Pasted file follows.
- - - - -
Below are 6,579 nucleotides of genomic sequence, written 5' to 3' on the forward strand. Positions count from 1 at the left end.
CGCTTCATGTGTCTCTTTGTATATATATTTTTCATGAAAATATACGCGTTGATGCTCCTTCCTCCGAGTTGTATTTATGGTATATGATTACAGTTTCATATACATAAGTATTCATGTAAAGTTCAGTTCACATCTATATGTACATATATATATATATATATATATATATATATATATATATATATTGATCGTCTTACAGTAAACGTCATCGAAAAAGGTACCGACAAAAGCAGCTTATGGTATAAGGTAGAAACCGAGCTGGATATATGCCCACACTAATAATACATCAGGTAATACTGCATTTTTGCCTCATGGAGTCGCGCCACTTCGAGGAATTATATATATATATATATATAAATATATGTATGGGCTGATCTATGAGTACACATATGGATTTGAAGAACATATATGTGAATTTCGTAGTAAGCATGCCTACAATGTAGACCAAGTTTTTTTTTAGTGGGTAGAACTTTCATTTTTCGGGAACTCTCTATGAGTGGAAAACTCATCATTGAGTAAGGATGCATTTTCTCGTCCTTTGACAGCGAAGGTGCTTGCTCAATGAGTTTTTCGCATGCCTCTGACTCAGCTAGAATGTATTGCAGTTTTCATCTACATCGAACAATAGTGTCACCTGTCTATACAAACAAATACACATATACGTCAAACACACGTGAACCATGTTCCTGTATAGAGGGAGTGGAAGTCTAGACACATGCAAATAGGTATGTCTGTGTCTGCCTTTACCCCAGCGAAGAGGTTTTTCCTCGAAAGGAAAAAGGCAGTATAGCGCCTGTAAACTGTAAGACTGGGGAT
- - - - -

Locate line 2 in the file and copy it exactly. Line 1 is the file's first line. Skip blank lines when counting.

CGCTTCATGTGTCTCTTTGTATATATATTTTTCATGAAAATATACGCGTTGATGCTCCTTCCTCCGAGTTGTATTTATGGTATATGATTACAGTTTCATATACATAAGTATTCATGTAAAGTTCAGTTCACATCTATATGTACATATATATATATATATATATATATATATATATATATATATATTGATCGTCTTACAGTAAACGTCATCGAAAAAGGTACCGACAAAAGCAGCTTATGGTATAAGGTAGAAACCGAGCTGGATATATGCCCACACTAATAATACATCAGGTAATACTGCATTTTTGCCTCATGGAGTCGCGCCACTTCGAGGAATTATATATATATATATATATAAATATATGTATGGGCTGATCTATGAGTACACATATGGATTTGAAGAACATATATGTGAATTTCGTAGTAAGCATGCCTACAATGTAGACCAAGTTTTTTTTTAGTGGGTAGAACTTTCATTTTTCGGGAACTCTCTATGAGTGGAAAACTCATCATTGAGTAAGGATGCATTTTCTCGTCCTTTGACAGCGAAGGTGCTTGCTCAATGAGTTTTTCGCATGCCTCTGACTCAGCTAGAATGTATTGCAGTTTTCATCTACATCGAACAATAGTGTCACCTGTCTATACAAACAAATACACATATACGTCAAACACACGTGAACCATGTTCCTGTATAGAGGGAGTGGAAGTCTAGACACATGCAAATAGGTATGTCTGTGTCTGCCTTTACCCCAGCGAAGAGGTTTTTCCTCGAAAGGAAAAAGGCAGTATAGCGCCTGTAAACTGTAAGACTGGGGAT